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What kind of lithic is this? Way too large to be an arrowhead...

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Native American Arrowheads45 of 114Dalton PointPre Clovis Stone Tool
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    Posted 5 years ago

    loudestfam…
    (1 item)

    found in the Harpeth river in Tennessee measures 8" x 3" trying to figure out exactly what it is & what tribe it may have belong to.

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    AUTHENTIC NATIVE AMERICAN ARTIFACT ARROWHEAD #639  NORTH CAROLINA
    AUTHENTIC NATIVE AMERICAN ARTIFACT ...
    $104
    AUTHENTIC NATIVE AMERICAN ARTIFACT ARROWHEAD #637  NORTH CAROLINA
    AUTHENTIC NATIVE AMERICAN ARTIFACT ...
    $61
    AUTHENTIC NATIVE AMERICAN ARTIFACT ARROWHEAD #626  NORTH CAROLINA
    AUTHENTIC NATIVE AMERICAN ARTIFACT ...
    $136
    AUTHENTIC NATIVE AMERICAN ARTIFACT ARROWHEAD #635  NORTH CAROLINA
    AUTHENTIC NATIVE AMERICAN ARTIFACT ...
    $109
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    AUTHENTIC NATIVE AMERICAN ARTIFACT ARROWHEAD #639  NORTH CAROLINA
    AUTHENTIC NATIVE AMERICAN ARTIFACT ...
    $104
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    Comments

    1. beyemvey beyemvey, 5 years ago
      Judging by the offset of the haft, I would guess knife blade.
    2. loudestfamily, 5 years ago
      It's really large & heavy. It is 8" long, 3" wide and about 1 1/2" thick in the middle. Because of it's size, I really don't think it is a knife. The edges aren't very thin, although they may have been thinner and being in the river for God only knows how long wore them down. I have googled it & can't find anything like it. The closest thing I have found to it is maybe a lance since they are used for large game. I really don't know much about these things so the word "haft" is one I will use in my research. Thank you for your help.
    3. loudestfamily, 5 years ago
      The more I research the more I think this is some kind of tool. An axe maybe...
    4. scottvez scottvez, 5 years ago
      I see a rock with natural wear vice a human, hand worked piece.

      scott
    5. billretirecoll billretirecoll, 5 years ago
      I think was shaft, just missed the s.
      I tend to agree with Scott, unless it's cast iron, or something like that.
    6. beyemvey beyemvey, 5 years ago
      Hi Bill... I said haft, perhaps a better choice of word would have been "tang" which is the part used to haft a knife to a handle or an arrowhead to a shaft... I was thinking it might be either a uniface knife blade or perhaps a uniface hafted scraper used in the preparation of hides. A uniface tool is struck from a core so that it is roughly flat on one side and usually crudely worked for a specific purpose on the other. This example is quite crude, and from just photos, impossible to tell if it is genuine, but along either side of the roughly central ridge it looks like a hammer stone was used to thin the blade. It also looks as if a flake was removed from the other side of the tang and snapped off to make it easier to haft. If it is a genuine artifact, it has also probably suffered some wear and damage and was probably lost or discarded. I was looking for a comparable... best I could find is this South American uniface blade, though it is from a different culture and it looks like a little more effort went into the making... https://www.liveauctioneers.com/item/47198759_belize-mayan-7-inch-lithic-macro-blade-flint I won't go so far as to say that this object was conclusively man made, though to my eye it does look worked by human hands into a very basic tool.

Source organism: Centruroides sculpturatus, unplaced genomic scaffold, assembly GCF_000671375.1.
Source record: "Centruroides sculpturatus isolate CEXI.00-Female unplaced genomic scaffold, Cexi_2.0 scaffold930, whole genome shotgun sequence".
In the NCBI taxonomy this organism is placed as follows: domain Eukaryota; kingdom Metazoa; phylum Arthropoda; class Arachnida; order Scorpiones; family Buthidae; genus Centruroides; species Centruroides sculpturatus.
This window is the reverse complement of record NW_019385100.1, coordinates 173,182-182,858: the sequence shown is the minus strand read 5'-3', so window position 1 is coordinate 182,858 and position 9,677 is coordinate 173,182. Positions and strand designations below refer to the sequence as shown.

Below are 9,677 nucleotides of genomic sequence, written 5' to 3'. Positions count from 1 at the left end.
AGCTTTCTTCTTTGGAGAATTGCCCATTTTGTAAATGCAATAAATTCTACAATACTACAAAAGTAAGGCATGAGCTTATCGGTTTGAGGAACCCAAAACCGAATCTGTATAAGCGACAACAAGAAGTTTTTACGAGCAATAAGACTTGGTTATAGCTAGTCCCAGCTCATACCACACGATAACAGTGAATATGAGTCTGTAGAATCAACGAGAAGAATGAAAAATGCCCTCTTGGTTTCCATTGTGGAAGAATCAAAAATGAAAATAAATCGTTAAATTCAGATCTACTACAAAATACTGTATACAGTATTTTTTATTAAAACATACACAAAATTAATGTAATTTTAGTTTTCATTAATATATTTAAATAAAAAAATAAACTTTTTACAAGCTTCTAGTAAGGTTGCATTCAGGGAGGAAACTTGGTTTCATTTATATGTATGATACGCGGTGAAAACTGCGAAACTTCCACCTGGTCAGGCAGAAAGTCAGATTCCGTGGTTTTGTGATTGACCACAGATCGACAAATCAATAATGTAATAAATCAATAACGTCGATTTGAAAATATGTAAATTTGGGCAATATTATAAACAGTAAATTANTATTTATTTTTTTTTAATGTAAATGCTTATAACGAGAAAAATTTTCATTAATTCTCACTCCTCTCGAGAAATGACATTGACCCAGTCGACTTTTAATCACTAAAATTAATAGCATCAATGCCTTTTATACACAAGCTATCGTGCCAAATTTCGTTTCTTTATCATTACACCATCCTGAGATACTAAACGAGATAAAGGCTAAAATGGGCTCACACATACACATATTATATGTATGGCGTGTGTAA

7. billretirecoll billretirecoll, 5 years ago
      It has no sign of being worked, rock, but that said, a fast moving river can wear a rock smooth. The left picture is misleading, because it makes it look like it has a sharp edge, which it doesn't, as far as I can tell from the right picture, and it's 1 1/2" thick. It's just too hard to tell anything, from the pictures here. It almost looks like slag metal of some kind.
    8. beyemvey beyemvey, 5 years ago
      You may be right Bill. If it is 1.5" thick at the edges for sure!
    9. billretirecoll billretirecoll, 5 years ago
      Here is something like it, but no info or dimensions. Post #12 Grizzly Adams:
      http://www.outdoorsmenforum.ca/showthread.php?t=55809
    10. blunderbuss2 blunderbuss2, 5 years ago
      I,m with Scottvez except it looks more like cast iron or something worn naturally.
    11. Militarist Militarist, 5 years ago
      Is it magnetic? If so it could be a piece of weathered shrapnel.
    12. Dannytwofeathers Dannytwofeathers, 3 years ago
      It is,paleolithic spear point killing big game,bear bison and other large animals,once,they are,down they spear for quick death sorry for the blunt language,but i speak truth wild game,was sometimes hard,to kill but they always hunted with bows and spearing while wounded was a common practice so if you type paleolithic you will find your timeline nice,find i have found,a,few,of these points,and infact it was at the same spot were my artworks,were located here in bethania north carolina,

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